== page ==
Category Archives: entrepreneurship

After Office Hours with Kris Senanu at the Nairobi Garage

Last Friday, Nairobi Garage hosted an “After Office Hours ” chat session with Kris Senanu, the Managing Director- Enterprise at Telkom Kenya. He is also a successful venture capitalist with diverse investments and is also a judge on KCB Lion’s Den, a televised local version of the Shark Tank show, in which entrepreneurs pitch for investors to fund their companies.

Excerpts from the Q&A  

Balancing Work and Investments: He has a fun day job at Telkom, but he’s an insomniac and is able to do investing work from 6 PM to midnight. He started investing as a “terrible hobby” when he was 21 and he has a high appetite for risk.

He’s Not Just Invested in Tech: “Investments depends on what is the value to me, the community, country and profitability.” He started his first business Yaka Yeke which was about bringing West African fashion, which he liked, to East Africa. Later he got a partner and started Mama Ashanti restaurant because he wanted to eat West African food and saw there was a demand for that.

He doesn’t own any company. He created Blackrock, with his partners, which he doesn’t manage, to consolidate and oversee his investments. They take a maximum of 33% of equity and let the other shareholders deal with the heavy tasks of managing companies while they provide guidance.  He puts in money based on plans, and milestones and has people who check on those. While he may go serve drinks at one of their bars, he does not dwell on the daily numbers but will read reports late at night.

Funding Decisions: He said a key thing for any entrepreneurs seeking funds from investors was to know what type of money to seek. It was not about “do I need equity or debt?” and what amount to ask for, but also about what you need at any particular time – one is for operational expense, the other is for long-term expense. if you go for equity, there is some money that is good for you, and others to avoid – and some companies get money and right from month one of the new funding, the business or environment changes.

He invests $10,000 to $500,000, and takes on riskier investments – and if it is an area he can add value and scale, it will get investment. He also looks at how passionate an investor is  “are they willing to do this for 10 years or is it just a side-hustle?”. Spreadsheets are powerful tools that guide, but also confuse with numbers that can obscure real basic business. Investment decisions take up to six months as they use evaluate, build relationships with, and get to understand the entrepreneurs.

Scaling Companies:  His main challenge in the last few years has been scalability – as he says there are good businesses around, but they don’t have the ability to scale. While many do okay in a single market or single country, when numbers are good, investors want to see the businesses go multi-market or multi-country.

He said Nairobi has a lot of venture capital, angel funders, and private equity investors – all with money and who are willing to invest in businesses, but that the lot of money is chasing the few businesses that show scalability, and the ability to be sustainable and profitable in the long-term.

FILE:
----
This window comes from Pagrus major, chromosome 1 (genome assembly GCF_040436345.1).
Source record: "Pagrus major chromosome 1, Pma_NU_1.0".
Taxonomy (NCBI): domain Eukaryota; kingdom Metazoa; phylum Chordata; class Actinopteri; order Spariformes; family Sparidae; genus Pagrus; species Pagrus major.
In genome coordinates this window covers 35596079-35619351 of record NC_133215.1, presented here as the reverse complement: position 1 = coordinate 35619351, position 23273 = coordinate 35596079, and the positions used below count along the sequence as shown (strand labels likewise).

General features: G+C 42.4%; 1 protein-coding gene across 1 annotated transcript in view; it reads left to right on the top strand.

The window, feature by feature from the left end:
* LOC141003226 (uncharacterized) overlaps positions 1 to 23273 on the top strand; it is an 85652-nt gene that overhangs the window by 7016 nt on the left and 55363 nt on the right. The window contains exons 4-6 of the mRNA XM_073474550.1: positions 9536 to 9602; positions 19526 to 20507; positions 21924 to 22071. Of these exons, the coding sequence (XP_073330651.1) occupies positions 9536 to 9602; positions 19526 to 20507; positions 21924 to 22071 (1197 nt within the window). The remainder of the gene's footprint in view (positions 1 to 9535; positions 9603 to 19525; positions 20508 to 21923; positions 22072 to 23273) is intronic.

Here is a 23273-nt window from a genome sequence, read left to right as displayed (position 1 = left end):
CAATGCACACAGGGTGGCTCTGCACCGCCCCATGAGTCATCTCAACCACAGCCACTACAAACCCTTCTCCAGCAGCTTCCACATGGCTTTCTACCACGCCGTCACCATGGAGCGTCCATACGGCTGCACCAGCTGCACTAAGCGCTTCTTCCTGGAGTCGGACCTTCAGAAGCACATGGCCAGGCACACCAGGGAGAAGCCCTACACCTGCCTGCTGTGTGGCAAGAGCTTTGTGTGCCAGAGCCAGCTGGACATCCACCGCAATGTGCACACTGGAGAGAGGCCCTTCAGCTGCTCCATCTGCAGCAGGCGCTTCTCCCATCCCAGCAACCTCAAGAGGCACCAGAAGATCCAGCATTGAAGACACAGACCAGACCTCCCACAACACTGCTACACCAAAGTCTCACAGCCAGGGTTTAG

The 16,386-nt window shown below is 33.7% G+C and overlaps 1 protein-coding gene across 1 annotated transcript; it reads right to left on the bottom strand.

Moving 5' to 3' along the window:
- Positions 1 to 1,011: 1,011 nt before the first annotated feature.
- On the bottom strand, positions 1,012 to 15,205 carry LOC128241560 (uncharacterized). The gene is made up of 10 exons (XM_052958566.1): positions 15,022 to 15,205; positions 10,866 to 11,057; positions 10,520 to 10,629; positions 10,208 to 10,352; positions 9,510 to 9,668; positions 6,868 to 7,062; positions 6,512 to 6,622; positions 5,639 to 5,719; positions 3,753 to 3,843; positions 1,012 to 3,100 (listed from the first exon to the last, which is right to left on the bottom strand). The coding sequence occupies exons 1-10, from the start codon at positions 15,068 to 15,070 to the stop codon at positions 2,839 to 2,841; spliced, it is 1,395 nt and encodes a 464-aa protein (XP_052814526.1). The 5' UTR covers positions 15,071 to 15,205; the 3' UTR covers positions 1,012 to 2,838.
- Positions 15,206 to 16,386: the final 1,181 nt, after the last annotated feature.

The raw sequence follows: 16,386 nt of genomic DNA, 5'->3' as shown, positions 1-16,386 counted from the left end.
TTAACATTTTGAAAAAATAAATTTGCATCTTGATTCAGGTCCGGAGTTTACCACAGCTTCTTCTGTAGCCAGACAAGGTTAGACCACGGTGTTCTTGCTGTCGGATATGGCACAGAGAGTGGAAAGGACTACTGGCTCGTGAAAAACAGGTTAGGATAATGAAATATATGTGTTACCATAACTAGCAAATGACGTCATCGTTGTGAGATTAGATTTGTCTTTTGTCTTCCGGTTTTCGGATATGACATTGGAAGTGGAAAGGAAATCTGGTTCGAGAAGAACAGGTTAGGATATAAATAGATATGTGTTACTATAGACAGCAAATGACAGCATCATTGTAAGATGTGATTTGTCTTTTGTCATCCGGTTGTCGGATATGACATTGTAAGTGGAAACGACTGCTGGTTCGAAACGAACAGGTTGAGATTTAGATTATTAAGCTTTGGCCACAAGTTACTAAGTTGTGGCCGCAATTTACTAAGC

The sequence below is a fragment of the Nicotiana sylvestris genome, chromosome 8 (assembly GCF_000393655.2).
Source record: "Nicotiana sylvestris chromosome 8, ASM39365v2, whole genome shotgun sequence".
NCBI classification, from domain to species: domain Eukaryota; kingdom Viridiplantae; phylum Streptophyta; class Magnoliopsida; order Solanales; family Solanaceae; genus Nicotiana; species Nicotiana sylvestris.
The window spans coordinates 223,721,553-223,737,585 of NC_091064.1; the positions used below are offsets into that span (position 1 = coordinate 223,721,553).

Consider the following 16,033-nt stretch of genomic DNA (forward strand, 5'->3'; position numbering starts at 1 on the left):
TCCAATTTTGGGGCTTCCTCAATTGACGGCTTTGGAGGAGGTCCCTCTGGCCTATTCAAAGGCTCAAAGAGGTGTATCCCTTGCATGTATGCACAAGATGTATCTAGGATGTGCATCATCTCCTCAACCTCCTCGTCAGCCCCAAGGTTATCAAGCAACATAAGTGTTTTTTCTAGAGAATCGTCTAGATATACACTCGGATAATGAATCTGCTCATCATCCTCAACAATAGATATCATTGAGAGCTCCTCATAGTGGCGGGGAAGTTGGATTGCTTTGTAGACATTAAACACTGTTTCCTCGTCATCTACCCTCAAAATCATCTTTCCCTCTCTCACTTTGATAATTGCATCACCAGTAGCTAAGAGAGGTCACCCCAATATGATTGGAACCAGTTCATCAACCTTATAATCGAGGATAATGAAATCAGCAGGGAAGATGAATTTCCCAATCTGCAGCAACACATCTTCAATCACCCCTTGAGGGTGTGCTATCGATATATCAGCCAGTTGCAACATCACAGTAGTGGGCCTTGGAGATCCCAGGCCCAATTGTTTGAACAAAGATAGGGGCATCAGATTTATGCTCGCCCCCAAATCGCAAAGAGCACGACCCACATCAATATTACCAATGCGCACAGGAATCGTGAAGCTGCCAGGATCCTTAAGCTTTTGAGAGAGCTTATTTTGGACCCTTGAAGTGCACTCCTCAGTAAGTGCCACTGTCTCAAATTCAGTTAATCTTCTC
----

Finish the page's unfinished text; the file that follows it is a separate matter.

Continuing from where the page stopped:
Foreigners Getting Start-Up Funding in Nairobi: On this, he said capital will flow to places and spaces where the capital feels comfortable, and entrepreneurs in Nairobi are going to have to make people more comfortable investing big money with us – and to change that narrative about “capital flowing to foreign faces in local spaces.” He said that it could be a case that some local businesses seeking investors were not fully baked and were perhaps at a stage where they were better off going of debt (convertibles/loans) rather than equity funding. He mentioned an episode of the Lion’s Den where someone mentioned Cellulant in a way that offended him. He said that many managers at Cellulant were former colleagues of his and he had watched the company grow for many years, overcoming many tough times as it ventured across Africa. He said entrepreneurs have to, know when to raise capital, know what to ask for, and that Cellulant was now attracting big funding rounds because of their strategic funding decisions and people have to get better at that in Nairobi.

His Work Philosophy: “if you work your whole life for money that is sad; you have to find purpose.” His is to invest in someone else’s visions and help them grow their companies – At Swift, he was employee number 7 and the company grew to 150 staff, while at Access Kenya, he was employee number three, after the founders. He endeavours to grow businesses, create employment, make profits, then exit and move on to the next one.

Night Club IPO? “I have a philosophy is to create one million jobs” but he Knows that is not going to happen through companies, but if he can enable, through his cash, other entrepreneurs to create 10 or 20 or 50 jobs, he will do it. From 2009 he was saving $200 per month, along with some friends who planned to attend the World Cup in South Africa. But he really had no interest in watching soccer and after his wife persuaded him to meet with a young entrepreneur, he ended up giving him the money he had set aside for the World Cup. “I liked the guy, his swag and ideas.” That young man was Amor Thige and the idea was to put money into a nightclub called Skylux Lounge. It later became the top club in Nairobi for several years and changed the nightlife scene.

The Skylux experience led him to invest in another group Tribeka which went on to open five nightclubs – Tribeka, Rafikiz,  Zodiak, Fahrenheit and Natives, and they later added Ebony and Marina Bay at English Point, Mombasa. At its height the group had a turnover of Kshs 87 million a month, rounding out to a billion shillings a year – but what mattered to him more was that the chain was employing 472 people, which was more than the 380 jobs at Access Kenya, a listed company. They also considered doing an IPO for the group, seeing as Kenyans who liked drinking would also like to own a piece of the company, and some of their clubs cost as much as Kshs  60 million to build out.